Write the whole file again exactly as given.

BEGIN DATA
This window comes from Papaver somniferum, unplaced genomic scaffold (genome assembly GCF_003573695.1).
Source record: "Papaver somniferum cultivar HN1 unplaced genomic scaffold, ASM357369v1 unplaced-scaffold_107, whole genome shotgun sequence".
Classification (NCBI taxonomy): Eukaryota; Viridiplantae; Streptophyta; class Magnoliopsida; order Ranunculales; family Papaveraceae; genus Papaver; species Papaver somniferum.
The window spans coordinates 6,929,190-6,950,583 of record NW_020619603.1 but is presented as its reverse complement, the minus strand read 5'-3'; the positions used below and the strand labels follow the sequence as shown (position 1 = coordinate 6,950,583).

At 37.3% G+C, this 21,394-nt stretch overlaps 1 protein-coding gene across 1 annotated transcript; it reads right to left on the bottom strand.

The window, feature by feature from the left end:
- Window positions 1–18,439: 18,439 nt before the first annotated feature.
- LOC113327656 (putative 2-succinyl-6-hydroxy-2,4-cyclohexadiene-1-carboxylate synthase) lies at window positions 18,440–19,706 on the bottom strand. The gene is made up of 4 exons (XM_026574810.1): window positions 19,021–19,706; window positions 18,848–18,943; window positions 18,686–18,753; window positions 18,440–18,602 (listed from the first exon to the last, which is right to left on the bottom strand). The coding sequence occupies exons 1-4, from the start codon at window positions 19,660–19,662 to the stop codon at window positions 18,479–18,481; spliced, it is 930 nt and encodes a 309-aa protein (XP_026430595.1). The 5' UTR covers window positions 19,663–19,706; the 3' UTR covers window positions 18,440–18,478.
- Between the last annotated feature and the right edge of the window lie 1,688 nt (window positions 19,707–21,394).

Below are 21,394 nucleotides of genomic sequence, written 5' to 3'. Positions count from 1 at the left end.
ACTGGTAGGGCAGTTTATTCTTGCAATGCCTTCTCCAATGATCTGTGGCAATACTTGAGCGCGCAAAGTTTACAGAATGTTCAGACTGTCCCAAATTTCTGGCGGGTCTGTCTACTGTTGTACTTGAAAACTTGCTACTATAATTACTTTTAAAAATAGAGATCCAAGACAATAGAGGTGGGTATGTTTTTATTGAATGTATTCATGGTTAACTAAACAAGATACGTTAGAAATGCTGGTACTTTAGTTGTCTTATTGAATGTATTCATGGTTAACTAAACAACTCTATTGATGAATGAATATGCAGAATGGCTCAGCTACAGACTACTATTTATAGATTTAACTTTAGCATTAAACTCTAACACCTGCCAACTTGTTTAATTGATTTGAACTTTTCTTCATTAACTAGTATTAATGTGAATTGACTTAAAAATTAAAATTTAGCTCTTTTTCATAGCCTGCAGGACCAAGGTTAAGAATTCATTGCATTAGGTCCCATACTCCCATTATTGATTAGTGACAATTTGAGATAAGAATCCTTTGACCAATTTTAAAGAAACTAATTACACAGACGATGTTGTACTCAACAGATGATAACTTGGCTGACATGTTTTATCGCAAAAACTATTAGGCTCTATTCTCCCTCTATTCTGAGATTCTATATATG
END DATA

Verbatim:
This window comes from Papaver somniferum, unplaced genomic scaffold (genome assembly GCF_003573695.1).
Source record: "Papaver somniferum cultivar HN1 unplaced genomic scaffold, ASM357369v1 unplaced-scaffold_107, whole genome shotgun sequence".
Classification (NCBI taxonomy): Eukaryota; Viridiplantae; Streptophyta; class Magnoliopsida; order Ranunculales; family Papaveraceae; genus Papaver; species Papaver somniferum.
The window spans coordinates 6,929,190-6,950,583 of record NW_020619603.1 but is presented as its reverse complement, the minus strand read 5'-3'; the positions used below and the strand labels follow the sequence as shown (position 1 = coordinate 6,950,583).

At 37.3% G+C, this 21,394-nt stretch overlaps 1 protein-coding gene across 1 annotated transcript; it reads right to left on the bottom strand.

The window, feature by feature from the left end:
- Window positions 1–18,439: 18,439 nt before the first annotated feature.
- LOC113327656 (putative 2-succinyl-6-hydroxy-2,4-cyclohexadiene-1-carboxylate synthase) lies at window positions 18,440–19,706 on the bottom strand. The gene is made up of 4 exons (XM_026574810.1): window positions 19,021–19,706; window positions 18,848–18,943; window positions 18,686–18,753; window positions 18,440–18,602 (listed from the first exon to the last, which is right to left on the bottom strand). The coding sequence occupies exons 1-4, from the start codon at window positions 19,660–19,662 to the stop codon at window positions 18,479–18,481; spliced, it is 930 nt and encodes a 309-aa protein (XP_026430595.1). The 5' UTR covers window positions 19,663–19,706; the 3' UTR covers window positions 18,440–18,478.
- Between the last annotated feature and the right edge of the window lie 1,688 nt (window positions 19,707–21,394).

Below are 21,394 nucleotides of genomic sequence, written 5' to 3'. Positions count from 1 at the left end.
ACTGGTAGGGCAGTTTATTCTTGCAATGCCTTCTCCAATGATCTGTGGCAATACTTGAGCGCGCAAAGTTTACAGAATGTTCAGACTGTCCCAAATTTCTGGCGGGTCTGTCTACTGTTGTACTTGAAAACTTGCTACTATAATTACTTTTAAAAATAGAGATCCAAGACAATAGAGGTGGGTATGTTTTTATTGAATGTATTCATGGTTAACTAAACAAGATACGTTAGAAATGCTGGTACTTTAGTTGTCTTATTGAATGTATTCATGGTTAACTAAACAACTCTATTGATGAATGAATATGCAGAATGGCTCAGCTACAGACTACTATTTATAGATTTAACTTTAGCATTAAACTCTAACACCTGCCAACTTGTTTAATTGATTTGAACTTTTCTTCATTAACTAGTATTAATGTGAATTGACTTAAAAATTAAAATTTAGCTCTTTTTCATAGCCTGCAGGACCAAGGTTAAGAATTCATTGCATTAGGTCCCATACTCCCATTATTGATTAGTGACAATTTGAGATAAGAATCCTTTGACCAATTTTAAAGAAACTAATTACACAGACGATGTTGTACTCAACAGATGATAACTTGGCTGACATGTTTTATCGCAAAAACTATTAGGCTCTATTCTCCCTCTATTCTGAGATTCTATATATG